Dedicated Hispanic donors make St. Jude part of their legacy
In one final act of giving, these women are leaving the children of St. Jude in their wills.
March 15, 2021 • 5 min
After years of monthly donations, three special women — Lydia de la Cuesta, Maria Antonia Fernandez and Donna Herran — explain why they decided to make the ultimate gift of including St. Jude Children's Research Hospital in their estate plans, and why they are committed to leaving a lifesaving legacy with St. Jude.
A mother’s love
Lydia de la Cuesta lost her only son, Gustavo, to cancer five years ago. She got 54 birthdays with him.
Not nearly long enough.
He battled pancreatic and kidney cancer, which later spread to his lungs and brain. Despite an initial six-month prognosis, his illness lasted for a year and a half. Gustavo had a daughter and a son, and was a grandfather of two.
"He was the light of my life, and now that I have experienced what some St. Jude mothers go through, I thank God for all the moments we were able to share with him," said Lydia.
Lydia cherishes many memories with her son: road trips, dining out, watching basketball games together on TV. They shared a deep empathy for the families of St. Jude, especially after Gustavo started his cancer treatment as an adult. “He had a generous heart and was willing to help anyone in need."
With a low-wage job and a mountain of medical bills from his first visit to the emergency room, Gustavo’s compassion for the children at St. Jude grew even more. Lydia fondly recalled a time when they were both watching a St. Jude commercial on TV and her son teared up, asking her, "Mami, why do those children have to suffer so much? Did you send the money to St. Jude yet?"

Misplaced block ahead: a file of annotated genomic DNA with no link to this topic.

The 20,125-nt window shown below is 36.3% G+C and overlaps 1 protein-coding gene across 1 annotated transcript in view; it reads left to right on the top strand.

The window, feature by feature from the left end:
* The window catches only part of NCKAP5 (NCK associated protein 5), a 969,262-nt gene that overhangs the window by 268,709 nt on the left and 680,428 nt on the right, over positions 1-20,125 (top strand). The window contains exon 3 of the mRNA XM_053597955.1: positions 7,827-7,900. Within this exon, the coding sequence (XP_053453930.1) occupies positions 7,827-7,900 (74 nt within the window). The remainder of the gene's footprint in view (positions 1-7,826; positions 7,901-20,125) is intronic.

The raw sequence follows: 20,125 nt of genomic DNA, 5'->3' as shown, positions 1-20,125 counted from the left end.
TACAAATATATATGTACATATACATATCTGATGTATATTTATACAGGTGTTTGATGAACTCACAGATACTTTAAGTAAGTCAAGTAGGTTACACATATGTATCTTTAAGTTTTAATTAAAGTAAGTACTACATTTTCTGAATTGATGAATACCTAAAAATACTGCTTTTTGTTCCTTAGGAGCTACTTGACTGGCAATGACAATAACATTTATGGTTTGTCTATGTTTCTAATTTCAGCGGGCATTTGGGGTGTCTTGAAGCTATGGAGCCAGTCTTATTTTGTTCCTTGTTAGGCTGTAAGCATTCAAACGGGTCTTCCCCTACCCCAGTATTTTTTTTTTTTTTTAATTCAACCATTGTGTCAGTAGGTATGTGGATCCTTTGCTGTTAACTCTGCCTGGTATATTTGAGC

Born in Havana, Cuba, Lydia immigrated with her family to the United States at 28. After living several years between Puerto Rico and Florida, Lydia and her family settled in Miami, where she had a career as an accountant. She started donating to St. Jude more than 20 years ago.
"I felt so sorry for these young children who had to go through such an unpleasant illness," she said. Throughout the years, Lydia kept her commitment to St. Jude, even when her financial situation was less certain.
In 2017, Lydia made it known she wished to include a gift to St. Jude in her will to create a lasting legacy for her family. "It is a sacrifice made by all who are working at St. Jude and those who donate to the organization," she said. "At St. Jude, they do help the children and I know the money will be well used."
A passionate giver
Maria Antonia Fernandez has many passions: baking an artisan bread called 'Pan Cubano' that brings back memories of her father's bakery in Cuba, playing the guitar for her parish choir and helping the kids of St. Jude.
She learned about St. Jude in 2011 through a radiothon on her favorite Latin radio station while she was driving to work. Since that day, she has been giving monthly to St. Jude. "Cancer is a terrible thing, and it's even harder for kids," she said. "Everybody must collaborate with this cause since they don't know, in the future, any of the kids in their lives may need the treatment and care St. Jude provides."
A strong woman with an entrepreneur's spirit, Maria Antonia lives in Florida, where she runs her office as an independent customs broker. She also directs her church choir, and every Sunday for the past 38 years, she has met with her friends to sing and play the guitar during service. She also loves to listen to records of her favorite Cuban singers: Celia Cruz and Barbarito Diez.